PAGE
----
The core promoter of eukaryotic genes is the minimal DNA region that recruits the basal transcription machinery to direct efficient and accurate transcription initiation. The fraction of human and yeast genes that contain specific core promoter elements such as the TATA box and the initiator (INR) remains unclear and core promoter motifs specific for TATA-less genes remain to be identified. Here, we present genome-scale computational analyses indicating that ∼ 76% of human core promoters lack TATA-like elements, have a high GC content, and are enriched in Sp1-binding sites. We further identify two motifs – M3 (SCGGAAGY) and M22 (TGCGCANK) – that occur preferentially in human TATA-less core promoters. About 24% of human genes have a TATA-like element and their promoters are generally AT-rich; however, only ∼ 10% of these TATA-containing promoters have the canonical TATA box (TATAWAWR). In contrast, ∼ 46% of human core promoters contain the consensus INR (YYANWYY) and ∼ 30% are INR-containing TATA-less genes. Significantly, ∼ 46% of human promoters lack both TATA-like and consensus INR elements. Surprisingly, mammalian-type INR sequences are present – and tend to cluster – in the transcription start site (TSS) region of ∼ 40% of yeast core promoters and the frequency of specific core promoter types appears to be conserved in yeast and human genomes. Gene Ontology analyses reveal that TATA-less genes in humans, as in yeast, are frequently involved in basic “housekeeping” processes, while TATA-containing genes are more often highly regulated, such as by biotic or stress stimuli. These results reveal unexpected similarities in the occurrence of specific core promoter types and in their associated biological processes in yeast and humans and point to novel vertebrate-specific DNA motifs that might play a selective role in TATA-independent transcription.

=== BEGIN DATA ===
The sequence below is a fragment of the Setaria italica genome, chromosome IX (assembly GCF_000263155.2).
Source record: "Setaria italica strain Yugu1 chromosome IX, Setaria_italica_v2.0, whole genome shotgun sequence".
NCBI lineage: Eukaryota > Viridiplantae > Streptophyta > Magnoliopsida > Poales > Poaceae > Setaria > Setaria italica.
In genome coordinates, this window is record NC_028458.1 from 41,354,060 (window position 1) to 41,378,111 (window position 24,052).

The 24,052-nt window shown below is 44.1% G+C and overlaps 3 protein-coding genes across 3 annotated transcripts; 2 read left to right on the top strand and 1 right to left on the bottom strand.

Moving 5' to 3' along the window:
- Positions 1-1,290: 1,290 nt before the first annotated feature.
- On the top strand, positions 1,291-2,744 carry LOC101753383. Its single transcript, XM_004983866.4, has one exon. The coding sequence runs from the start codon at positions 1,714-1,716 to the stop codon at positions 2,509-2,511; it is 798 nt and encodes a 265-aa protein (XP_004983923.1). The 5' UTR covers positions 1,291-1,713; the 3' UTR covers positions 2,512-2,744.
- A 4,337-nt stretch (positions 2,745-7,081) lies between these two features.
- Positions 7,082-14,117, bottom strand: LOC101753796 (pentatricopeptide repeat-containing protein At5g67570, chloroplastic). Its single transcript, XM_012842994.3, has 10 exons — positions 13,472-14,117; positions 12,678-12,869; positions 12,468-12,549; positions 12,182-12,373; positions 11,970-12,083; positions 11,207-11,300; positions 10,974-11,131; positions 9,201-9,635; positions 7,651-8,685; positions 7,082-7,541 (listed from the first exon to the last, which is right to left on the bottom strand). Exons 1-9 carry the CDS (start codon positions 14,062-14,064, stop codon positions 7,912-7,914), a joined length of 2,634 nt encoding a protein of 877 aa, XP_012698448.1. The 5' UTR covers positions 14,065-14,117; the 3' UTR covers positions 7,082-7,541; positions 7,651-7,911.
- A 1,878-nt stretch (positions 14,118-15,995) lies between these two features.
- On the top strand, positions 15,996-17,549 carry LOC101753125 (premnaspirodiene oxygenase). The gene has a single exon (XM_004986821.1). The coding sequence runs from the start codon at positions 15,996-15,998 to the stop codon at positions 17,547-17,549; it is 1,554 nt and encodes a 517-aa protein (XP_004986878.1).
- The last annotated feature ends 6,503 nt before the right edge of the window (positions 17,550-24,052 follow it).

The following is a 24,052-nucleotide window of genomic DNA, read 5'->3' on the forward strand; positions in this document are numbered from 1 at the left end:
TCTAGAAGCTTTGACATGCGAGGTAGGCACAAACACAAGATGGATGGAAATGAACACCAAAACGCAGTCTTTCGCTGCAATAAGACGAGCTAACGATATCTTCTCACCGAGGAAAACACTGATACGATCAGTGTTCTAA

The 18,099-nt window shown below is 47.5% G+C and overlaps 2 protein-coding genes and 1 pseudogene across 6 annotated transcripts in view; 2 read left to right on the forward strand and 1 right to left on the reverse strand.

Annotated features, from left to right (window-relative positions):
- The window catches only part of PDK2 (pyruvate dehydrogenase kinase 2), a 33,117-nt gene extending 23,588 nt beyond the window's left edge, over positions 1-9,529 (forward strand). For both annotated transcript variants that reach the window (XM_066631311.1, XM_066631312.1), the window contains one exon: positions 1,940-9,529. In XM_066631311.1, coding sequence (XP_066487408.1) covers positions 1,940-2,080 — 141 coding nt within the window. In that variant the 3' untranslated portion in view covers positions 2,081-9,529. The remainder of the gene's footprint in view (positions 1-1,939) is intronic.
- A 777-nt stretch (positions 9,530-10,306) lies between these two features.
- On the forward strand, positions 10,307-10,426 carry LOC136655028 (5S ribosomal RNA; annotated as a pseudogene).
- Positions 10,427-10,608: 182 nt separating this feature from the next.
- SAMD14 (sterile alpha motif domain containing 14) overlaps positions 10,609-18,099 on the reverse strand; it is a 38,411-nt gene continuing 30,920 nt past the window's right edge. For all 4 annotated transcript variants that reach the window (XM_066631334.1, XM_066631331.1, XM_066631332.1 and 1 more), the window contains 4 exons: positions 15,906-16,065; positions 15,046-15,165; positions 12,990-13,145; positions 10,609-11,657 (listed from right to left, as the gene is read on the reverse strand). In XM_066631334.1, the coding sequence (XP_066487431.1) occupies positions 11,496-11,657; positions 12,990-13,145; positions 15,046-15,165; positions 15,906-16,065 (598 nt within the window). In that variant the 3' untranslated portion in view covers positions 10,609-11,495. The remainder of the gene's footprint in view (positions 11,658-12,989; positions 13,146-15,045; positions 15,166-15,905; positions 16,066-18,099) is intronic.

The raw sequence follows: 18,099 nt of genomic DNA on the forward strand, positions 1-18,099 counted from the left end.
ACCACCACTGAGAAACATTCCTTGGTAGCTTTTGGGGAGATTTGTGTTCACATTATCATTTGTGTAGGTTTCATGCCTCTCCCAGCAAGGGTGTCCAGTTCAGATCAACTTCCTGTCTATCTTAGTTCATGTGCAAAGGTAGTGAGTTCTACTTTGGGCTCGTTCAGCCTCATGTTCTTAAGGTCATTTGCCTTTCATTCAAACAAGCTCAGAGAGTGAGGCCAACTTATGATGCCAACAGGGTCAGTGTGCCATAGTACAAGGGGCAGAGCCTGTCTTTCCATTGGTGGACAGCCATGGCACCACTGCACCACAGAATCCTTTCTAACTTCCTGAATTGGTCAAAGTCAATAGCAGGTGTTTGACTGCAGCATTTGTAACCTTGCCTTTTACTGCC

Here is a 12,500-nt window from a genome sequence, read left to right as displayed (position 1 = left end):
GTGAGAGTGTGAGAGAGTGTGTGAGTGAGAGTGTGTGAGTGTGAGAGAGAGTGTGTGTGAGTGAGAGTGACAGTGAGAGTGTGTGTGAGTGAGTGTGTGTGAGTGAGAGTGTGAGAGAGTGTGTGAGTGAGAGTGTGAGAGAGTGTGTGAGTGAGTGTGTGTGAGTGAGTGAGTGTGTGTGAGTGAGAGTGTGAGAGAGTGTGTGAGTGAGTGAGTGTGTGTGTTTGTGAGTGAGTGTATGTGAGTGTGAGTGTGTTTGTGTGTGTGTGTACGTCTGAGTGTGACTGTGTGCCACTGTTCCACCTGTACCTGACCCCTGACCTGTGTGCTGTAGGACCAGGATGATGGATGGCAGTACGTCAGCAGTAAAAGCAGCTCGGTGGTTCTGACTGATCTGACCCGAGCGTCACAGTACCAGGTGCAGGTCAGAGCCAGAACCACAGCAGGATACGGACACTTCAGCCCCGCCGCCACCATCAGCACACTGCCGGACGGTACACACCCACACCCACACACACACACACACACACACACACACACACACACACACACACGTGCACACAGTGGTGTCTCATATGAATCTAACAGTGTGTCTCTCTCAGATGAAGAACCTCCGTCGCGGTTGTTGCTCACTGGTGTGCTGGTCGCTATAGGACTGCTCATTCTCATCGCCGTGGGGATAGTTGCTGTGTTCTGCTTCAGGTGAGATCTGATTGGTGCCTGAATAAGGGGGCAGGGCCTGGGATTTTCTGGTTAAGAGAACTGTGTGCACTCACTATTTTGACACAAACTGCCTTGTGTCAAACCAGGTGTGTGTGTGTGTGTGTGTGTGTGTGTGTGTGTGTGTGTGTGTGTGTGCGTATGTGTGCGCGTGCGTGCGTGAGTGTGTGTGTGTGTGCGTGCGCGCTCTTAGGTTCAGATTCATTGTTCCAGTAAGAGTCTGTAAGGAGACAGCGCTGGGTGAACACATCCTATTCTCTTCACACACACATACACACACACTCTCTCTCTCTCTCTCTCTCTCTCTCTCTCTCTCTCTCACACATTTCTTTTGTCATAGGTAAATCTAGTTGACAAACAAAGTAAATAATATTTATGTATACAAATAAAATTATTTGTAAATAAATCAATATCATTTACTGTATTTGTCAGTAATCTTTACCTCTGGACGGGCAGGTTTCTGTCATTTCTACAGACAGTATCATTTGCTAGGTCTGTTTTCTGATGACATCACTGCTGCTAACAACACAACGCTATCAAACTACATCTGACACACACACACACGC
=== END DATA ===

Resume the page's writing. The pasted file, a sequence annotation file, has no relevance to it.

Gene – Elsevier
Published: Mar 1, 2007
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